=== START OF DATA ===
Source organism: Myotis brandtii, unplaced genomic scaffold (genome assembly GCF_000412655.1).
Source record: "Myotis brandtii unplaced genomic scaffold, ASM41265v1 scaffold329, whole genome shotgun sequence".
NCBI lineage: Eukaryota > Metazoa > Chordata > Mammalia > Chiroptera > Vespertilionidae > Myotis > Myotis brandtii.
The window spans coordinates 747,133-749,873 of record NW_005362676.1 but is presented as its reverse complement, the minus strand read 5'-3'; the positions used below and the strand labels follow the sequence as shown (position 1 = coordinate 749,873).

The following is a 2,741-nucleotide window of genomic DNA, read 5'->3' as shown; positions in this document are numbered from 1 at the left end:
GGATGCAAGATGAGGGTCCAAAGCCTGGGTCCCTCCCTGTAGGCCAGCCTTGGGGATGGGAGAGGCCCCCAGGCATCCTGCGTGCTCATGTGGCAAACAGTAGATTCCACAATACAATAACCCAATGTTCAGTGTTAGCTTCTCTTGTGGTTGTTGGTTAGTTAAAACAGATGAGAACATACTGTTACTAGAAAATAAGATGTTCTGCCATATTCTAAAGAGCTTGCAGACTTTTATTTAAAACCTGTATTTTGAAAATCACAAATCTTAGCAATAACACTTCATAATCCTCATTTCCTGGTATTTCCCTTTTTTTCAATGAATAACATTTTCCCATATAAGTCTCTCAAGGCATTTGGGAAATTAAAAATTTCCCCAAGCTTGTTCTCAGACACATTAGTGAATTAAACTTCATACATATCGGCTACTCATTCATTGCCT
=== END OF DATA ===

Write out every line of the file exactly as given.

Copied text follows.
Source organism: Myotis brandtii, unplaced genomic scaffold (genome assembly GCF_000412655.1).
Source record: "Myotis brandtii unplaced genomic scaffold, ASM41265v1 scaffold329, whole genome shotgun sequence".
NCBI lineage: Eukaryota > Metazoa > Chordata > Mammalia > Chiroptera > Vespertilionidae > Myotis > Myotis brandtii.
The window spans coordinates 747,133-749,873 of record NW_005362676.1 but is presented as its reverse complement, the minus strand read 5'-3'; the positions used below and the strand labels follow the sequence as shown (position 1 = coordinate 749,873).

The following is a 2,741-nucleotide window of genomic DNA, read 5'->3' as shown; positions in this document are numbered from 1 at the left end:
GGATGCAAGATGAGGGTCCAAAGCCTGGGTCCCTCCCTGTAGGCCAGCCTTGGGGATGGGAGAGGCCCCCAGGCATCCTGCGTGCTCATGTGGCAAACAGTAGATTCCACAATACAATAACCCAATGTTCAGTGTTAGCTTCTCTTGTGGTTGTTGGTTAGTTAAAACAGATGAGAACATACTGTTACTAGAAAATAAGATGTTCTGCCATATTCTAAAGAGCTTGCAGACTTTTATTTAAAACCTGTATTTTGAAAATCACAAATCTTAGCAATAACACTTCATAATCCTCATTTCCTGGTATTTCCCTTTTTTTCAATGAATAACATTTTCCCATATAAGTCTCTCAAGGCATTTGGGAAATTAAAAATTTCCCCAAGCTTGTTCTCAGACACATTAGTGAATTAAACTTCATACATATCGGCTACTCATTCATTGCCT